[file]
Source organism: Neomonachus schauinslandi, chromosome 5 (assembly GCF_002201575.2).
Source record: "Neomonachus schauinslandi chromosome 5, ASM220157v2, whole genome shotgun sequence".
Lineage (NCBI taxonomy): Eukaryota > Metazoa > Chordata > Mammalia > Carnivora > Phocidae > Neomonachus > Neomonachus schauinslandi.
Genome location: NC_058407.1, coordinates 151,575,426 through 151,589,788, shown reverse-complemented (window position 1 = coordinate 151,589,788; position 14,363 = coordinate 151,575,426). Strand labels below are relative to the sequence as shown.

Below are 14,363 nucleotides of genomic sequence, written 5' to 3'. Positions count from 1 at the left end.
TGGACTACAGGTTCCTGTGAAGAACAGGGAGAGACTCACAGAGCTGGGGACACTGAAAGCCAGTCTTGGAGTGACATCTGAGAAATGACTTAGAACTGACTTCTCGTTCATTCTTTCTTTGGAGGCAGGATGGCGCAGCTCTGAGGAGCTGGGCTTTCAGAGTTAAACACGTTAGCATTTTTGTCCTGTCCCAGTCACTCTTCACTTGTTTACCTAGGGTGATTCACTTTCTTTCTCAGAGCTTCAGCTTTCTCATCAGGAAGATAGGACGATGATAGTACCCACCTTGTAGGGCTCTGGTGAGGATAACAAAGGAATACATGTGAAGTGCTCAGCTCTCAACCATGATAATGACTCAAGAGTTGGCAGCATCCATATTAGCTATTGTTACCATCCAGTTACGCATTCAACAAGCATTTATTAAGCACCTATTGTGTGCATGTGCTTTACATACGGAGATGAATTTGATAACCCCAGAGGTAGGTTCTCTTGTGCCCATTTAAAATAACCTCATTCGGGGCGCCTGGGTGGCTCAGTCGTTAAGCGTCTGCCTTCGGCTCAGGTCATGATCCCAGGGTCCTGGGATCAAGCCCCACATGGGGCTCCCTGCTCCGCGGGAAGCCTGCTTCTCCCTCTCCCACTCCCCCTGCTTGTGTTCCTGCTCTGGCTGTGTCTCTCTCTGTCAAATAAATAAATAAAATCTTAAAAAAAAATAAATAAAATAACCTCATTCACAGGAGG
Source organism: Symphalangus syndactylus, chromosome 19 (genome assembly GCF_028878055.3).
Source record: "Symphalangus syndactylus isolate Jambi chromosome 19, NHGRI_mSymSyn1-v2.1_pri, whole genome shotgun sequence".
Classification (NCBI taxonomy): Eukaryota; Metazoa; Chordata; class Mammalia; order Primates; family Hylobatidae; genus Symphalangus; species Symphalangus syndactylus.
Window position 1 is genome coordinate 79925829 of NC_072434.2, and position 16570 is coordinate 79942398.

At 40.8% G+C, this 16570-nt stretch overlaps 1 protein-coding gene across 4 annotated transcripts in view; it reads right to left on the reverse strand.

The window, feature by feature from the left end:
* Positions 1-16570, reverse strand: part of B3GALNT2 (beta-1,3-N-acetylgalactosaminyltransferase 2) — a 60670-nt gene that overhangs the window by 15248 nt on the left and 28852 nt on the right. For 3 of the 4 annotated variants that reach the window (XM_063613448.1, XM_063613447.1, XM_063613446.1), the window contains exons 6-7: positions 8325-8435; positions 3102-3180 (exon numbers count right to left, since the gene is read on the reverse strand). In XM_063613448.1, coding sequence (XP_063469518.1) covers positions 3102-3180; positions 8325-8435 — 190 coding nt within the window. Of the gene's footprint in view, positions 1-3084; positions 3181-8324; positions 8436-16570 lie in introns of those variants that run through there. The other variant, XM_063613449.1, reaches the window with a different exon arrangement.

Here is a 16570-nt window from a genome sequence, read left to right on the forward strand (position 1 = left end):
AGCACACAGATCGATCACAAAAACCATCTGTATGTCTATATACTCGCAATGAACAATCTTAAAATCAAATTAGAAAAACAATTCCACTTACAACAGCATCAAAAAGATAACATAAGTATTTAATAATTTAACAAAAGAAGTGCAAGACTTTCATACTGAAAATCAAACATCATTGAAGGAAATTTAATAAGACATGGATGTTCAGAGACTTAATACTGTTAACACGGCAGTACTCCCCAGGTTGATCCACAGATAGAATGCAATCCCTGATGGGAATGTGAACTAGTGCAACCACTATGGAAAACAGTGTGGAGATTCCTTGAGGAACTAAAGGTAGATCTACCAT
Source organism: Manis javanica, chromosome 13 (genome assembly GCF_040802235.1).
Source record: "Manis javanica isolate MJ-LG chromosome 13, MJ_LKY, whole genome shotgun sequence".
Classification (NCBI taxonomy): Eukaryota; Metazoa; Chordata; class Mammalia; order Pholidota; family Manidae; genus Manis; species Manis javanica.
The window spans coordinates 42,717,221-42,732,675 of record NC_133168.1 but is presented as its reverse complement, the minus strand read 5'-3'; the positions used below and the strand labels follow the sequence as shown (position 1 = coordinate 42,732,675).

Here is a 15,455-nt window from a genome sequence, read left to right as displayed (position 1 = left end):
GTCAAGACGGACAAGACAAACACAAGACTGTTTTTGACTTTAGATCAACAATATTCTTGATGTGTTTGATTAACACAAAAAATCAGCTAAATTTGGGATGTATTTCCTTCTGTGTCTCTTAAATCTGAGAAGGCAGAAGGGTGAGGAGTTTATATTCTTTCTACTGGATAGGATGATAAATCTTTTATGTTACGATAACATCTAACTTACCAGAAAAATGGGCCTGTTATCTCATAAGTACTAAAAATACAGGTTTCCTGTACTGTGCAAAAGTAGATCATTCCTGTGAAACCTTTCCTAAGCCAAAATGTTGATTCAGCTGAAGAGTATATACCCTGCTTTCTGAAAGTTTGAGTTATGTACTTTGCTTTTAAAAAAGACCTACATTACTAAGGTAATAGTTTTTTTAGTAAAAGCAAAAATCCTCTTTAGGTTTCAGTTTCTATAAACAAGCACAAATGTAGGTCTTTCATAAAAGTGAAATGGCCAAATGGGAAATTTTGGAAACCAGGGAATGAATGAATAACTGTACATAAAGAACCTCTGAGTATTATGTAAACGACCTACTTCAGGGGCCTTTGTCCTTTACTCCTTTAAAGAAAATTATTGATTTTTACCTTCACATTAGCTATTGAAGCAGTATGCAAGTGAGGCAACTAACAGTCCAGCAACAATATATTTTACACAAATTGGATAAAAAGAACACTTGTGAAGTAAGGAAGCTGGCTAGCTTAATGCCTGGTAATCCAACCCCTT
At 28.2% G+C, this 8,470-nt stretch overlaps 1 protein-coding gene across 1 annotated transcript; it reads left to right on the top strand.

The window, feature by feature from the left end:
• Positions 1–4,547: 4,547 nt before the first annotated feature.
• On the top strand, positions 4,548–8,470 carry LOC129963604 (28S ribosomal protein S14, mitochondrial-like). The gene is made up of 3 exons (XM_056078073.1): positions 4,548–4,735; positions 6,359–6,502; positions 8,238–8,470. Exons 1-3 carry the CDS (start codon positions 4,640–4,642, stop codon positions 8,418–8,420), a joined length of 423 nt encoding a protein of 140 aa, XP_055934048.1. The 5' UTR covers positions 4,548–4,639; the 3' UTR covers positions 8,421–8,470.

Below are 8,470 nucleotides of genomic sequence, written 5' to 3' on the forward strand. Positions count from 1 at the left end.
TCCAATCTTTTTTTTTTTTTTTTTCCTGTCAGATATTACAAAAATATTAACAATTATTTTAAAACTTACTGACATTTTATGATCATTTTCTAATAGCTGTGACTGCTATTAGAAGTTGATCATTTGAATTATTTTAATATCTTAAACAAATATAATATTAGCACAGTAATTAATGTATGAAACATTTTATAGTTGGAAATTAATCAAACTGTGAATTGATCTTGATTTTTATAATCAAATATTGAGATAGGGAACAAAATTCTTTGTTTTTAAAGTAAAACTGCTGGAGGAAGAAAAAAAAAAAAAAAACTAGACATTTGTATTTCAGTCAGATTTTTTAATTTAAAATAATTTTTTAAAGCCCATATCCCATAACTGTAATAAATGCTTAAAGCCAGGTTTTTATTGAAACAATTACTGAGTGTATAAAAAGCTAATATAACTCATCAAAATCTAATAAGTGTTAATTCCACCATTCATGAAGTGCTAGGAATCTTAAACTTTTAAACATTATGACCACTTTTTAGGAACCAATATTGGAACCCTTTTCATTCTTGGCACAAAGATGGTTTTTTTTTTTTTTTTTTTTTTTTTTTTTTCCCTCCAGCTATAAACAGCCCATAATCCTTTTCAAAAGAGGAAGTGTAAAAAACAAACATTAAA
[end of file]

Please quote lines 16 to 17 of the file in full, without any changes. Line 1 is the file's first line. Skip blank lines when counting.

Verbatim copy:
Source organism: Manis javanica, chromosome 13 (genome assembly GCF_040802235.1).
Source record: "Manis javanica isolate MJ-LG chromosome 13, MJ_LKY, whole genome shotgun sequence".